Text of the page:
Browsing Journal of Range Management, Volume 42, Number 2 (March 1989) by Subjects
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Growth dynamics of fourwing saltbush as affected by different grazing management systemsIndividual leaders of fourwing saltbush were permanently marked and their growth responses monitored during a 3-year study in a shortduration grazing system, a 4-pasture rotation system, and in ungrazed exclosures. Primary and secondary leader growth and numbers of secondaries were responses of interest. Plants continuously browsed by cattle were usually maintained in a hedged form and produced relatively little growth. There was little difference in growth responses between plants in the 4-pasture rotation and the shortduration system when the shortduration rotation cycle was 32 days. However, when the rotation cycle was increased to 64 days, there was a substantial increase of growth for plants in the shortduration system. Plants protected from browsing for 1 year also responded with progressively less leader production as length of protection time increased. We suggest fourwing saltbush plants respond to a 60-day deferment at the beginning of the growing season.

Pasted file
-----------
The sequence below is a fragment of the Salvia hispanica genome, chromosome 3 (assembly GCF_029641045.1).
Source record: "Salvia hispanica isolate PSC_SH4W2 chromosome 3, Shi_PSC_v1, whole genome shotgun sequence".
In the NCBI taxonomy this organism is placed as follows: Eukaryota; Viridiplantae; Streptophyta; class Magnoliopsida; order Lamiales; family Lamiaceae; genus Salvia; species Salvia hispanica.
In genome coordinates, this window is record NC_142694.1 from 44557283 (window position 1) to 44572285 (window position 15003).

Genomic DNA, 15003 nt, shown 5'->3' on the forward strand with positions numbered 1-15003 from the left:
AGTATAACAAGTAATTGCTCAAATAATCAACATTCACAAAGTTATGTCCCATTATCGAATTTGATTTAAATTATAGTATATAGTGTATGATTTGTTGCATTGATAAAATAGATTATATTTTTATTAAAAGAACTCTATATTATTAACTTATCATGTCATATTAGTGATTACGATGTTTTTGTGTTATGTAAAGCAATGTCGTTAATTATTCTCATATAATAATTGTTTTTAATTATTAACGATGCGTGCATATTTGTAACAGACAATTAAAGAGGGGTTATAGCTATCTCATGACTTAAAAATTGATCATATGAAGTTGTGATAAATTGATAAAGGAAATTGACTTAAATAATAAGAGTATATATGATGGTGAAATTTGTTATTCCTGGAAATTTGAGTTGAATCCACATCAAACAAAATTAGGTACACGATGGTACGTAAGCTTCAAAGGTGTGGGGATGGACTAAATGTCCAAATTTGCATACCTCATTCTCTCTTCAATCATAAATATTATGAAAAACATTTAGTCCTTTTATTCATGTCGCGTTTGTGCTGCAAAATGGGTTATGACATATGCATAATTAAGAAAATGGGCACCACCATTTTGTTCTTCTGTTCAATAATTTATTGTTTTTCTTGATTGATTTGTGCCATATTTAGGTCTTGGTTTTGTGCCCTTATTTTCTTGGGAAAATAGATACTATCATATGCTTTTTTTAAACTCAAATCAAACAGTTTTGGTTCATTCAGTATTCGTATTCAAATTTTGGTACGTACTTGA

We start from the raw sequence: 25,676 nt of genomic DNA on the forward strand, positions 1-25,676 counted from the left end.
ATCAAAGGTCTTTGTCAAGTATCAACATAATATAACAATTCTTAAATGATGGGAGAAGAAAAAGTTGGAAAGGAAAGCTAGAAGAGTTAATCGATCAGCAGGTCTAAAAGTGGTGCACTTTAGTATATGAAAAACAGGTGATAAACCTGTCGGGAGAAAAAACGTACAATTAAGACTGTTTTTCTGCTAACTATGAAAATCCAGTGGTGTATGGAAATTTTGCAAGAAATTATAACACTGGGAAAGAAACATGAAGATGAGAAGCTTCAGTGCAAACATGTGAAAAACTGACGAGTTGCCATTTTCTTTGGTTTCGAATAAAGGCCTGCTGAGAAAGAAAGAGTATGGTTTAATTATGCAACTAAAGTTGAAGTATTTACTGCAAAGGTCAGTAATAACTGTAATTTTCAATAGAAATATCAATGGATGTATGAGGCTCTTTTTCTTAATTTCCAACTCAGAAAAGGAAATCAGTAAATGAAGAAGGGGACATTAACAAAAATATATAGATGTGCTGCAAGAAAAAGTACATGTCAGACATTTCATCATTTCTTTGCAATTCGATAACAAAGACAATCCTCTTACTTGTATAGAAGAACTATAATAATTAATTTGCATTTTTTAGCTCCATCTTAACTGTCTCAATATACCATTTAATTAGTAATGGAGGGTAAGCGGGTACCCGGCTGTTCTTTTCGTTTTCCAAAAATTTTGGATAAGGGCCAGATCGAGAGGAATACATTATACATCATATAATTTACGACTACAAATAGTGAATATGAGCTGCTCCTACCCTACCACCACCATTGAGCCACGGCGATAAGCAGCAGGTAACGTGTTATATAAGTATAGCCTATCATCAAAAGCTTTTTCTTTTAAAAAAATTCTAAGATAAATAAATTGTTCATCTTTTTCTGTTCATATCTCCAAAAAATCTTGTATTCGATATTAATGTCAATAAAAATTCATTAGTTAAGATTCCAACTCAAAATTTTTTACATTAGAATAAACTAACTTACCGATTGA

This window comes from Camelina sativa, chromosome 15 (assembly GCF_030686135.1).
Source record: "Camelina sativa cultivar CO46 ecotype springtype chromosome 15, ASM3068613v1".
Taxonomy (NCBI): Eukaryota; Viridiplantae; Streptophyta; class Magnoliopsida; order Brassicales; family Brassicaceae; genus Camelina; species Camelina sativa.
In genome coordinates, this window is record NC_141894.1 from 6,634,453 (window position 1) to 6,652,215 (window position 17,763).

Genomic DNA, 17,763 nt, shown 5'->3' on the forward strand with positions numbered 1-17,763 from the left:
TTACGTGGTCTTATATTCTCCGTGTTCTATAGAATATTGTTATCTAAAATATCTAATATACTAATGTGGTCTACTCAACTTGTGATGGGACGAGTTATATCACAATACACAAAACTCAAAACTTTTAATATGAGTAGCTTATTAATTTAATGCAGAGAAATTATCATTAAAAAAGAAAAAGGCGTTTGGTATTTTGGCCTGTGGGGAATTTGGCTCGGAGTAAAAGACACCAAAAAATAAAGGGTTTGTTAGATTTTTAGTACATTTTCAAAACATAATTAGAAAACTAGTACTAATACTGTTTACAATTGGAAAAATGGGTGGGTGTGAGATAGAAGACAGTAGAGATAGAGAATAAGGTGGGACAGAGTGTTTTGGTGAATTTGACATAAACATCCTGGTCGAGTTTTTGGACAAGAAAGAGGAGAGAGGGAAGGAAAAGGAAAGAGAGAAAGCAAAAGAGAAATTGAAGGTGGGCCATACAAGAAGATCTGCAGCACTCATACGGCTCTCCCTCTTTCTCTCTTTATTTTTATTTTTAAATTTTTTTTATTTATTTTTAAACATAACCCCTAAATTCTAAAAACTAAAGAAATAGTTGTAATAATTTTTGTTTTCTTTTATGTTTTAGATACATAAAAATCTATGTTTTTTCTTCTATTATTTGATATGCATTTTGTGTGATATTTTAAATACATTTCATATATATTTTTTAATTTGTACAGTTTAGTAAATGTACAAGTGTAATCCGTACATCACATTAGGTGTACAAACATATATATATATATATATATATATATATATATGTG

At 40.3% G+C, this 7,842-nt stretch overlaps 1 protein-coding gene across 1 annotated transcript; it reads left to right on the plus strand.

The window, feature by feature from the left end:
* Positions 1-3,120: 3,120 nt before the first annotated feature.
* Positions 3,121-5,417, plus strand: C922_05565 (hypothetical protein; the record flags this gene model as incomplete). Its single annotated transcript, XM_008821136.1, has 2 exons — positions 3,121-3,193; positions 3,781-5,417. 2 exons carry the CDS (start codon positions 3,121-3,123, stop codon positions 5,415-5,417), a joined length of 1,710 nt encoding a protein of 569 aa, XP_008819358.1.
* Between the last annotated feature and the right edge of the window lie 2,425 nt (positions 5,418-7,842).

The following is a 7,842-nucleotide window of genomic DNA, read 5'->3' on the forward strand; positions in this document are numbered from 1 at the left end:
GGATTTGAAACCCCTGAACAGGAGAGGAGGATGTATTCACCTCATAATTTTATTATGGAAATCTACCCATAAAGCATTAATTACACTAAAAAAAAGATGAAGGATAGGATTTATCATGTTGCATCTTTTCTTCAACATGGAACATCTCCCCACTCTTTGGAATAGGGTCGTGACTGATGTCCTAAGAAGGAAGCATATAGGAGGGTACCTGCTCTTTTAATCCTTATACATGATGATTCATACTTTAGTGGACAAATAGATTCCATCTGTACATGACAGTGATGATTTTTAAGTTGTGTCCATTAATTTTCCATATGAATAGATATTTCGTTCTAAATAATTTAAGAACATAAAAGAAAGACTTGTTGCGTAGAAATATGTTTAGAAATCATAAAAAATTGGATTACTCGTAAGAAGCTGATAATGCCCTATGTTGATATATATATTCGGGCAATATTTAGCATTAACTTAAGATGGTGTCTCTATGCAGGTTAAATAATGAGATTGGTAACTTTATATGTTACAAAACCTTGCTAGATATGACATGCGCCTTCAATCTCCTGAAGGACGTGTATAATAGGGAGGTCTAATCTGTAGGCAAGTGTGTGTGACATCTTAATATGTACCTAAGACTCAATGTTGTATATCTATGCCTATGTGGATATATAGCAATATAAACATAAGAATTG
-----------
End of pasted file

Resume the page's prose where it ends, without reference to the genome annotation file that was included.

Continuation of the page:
Seeded wheatgrass yield and nutritive quality on New Mexico big sagebrush rangeEstablishment, yield, and nutritional quality of 'Nordan' crested wheatgrass (Agropyron desertorum [Fischer ex Link] Schultes), 'Fairway' crested wheatgrass (Agropyron cristatum [L.] Gaertner), 'Arriba' western wheatgrass (Pascopyrum smithii [Rydb.] A. Love), 'Luna' pubescent wheatgrass (Thinopyrum intermedium subsp. barbulatum [Schur.] Barkw. and D.R. Dewey), and 'Largo' tall wheatgrass (T. ponticum [Pod] Barkw. and D.R. Dewey) were evaluated on big sagebrush range (Artemisia tridentata Nutt. tridentata) in northcentral New Mexico during a 5-year study. All the above wheatgrasses showed high initial densities and long-term persistence. Wheatgrass yields across years and seasons during the last 2 years of study averaged 760 kg/ha compared to forage yields of 355 kg/ha on surrounding ungrazed native rangeland. There were no differences (P > .05) among wheatgrasses in standing crop of current year's growth during spring, summer, or fall. Crude protein concentrations did not differ (P > .05) among wheatgrasses with seasonal advance. However, all the wheatgrasses showed a consistent decline in nutritional quality from spring to summer to fall. All the wheatgrasses we studied will provide high-quality, spring (mid-April to mid-June) forage for livestock. During summer, use of native range is advantageous because it contains a high component of warm season grasses and forbs. Interseeding shrubs in wheatgrass seedings could reduce protein supplementation costs in winter.